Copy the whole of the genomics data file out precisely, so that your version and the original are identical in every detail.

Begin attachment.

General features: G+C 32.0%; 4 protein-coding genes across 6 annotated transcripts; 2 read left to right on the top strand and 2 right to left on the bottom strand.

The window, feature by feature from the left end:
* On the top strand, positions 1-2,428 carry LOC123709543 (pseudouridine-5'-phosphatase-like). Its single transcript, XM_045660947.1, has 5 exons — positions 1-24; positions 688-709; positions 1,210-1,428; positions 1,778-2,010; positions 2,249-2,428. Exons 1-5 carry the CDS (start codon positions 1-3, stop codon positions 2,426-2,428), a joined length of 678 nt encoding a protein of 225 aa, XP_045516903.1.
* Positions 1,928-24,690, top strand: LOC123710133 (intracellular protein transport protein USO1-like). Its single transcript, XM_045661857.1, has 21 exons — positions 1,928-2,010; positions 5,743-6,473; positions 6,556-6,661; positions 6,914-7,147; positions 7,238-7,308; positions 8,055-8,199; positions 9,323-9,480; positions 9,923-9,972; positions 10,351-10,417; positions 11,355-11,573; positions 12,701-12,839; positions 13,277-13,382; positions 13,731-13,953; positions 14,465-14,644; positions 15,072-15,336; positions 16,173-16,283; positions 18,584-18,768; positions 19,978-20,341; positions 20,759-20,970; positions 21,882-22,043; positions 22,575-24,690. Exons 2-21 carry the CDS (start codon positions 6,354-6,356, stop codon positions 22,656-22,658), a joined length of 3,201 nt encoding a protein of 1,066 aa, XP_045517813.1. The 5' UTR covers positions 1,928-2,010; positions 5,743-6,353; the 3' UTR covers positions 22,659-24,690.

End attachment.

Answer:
General features: G+C 32.0%; 4 protein-coding genes across 6 annotated transcripts; 2 read left to right on the top strand and 2 right to left on the bottom strand.

The window, feature by feature from the left end:
* On the top strand, positions 1-2,428 carry LOC123709543 (pseudouridine-5'-phosphatase-like). Its single transcript, XM_045660947.1, has 5 exons — positions 1-24; positions 688-709; positions 1,210-1,428; positions 1,778-2,010; positions 2,249-2,428. Exons 1-5 carry the CDS (start codon positions 1-3, stop codon positions 2,426-2,428), a joined length of 678 nt encoding a protein of 225 aa, XP_045516903.1.
* Positions 1,928-24,690, top strand: LOC123710133 (intracellular protein transport protein USO1-like). Its single transcript, XM_045661857.1, has 21 exons — positions 1,928-2,010; positions 5,743-6,473; positions 6,556-6,661; positions 6,914-7,147; positions 7,238-7,308; positions 8,055-8,199; positions 9,323-9,480; positions 9,923-9,972; positions 10,351-10,417; positions 11,355-11,573; positions 12,701-12,839; positions 13,277-13,382; positions 13,731-13,953; positions 14,465-14,644; positions 15,072-15,336; positions 16,173-16,283; positions 18,584-18,768; positions 19,978-20,341; positions 20,759-20,970; positions 21,882-22,043; positions 22,575-24,690. Exons 2-21 carry the CDS (start codon positions 6,354-6,356, stop codon positions 22,656-22,658), a joined length of 3,201 nt encoding a protein of 1,066 aa, XP_045517813.1. The 5' UTR covers positions 1,928-2,010; positions 5,743-6,353; the 3' UTR covers positions 22,659-24,690.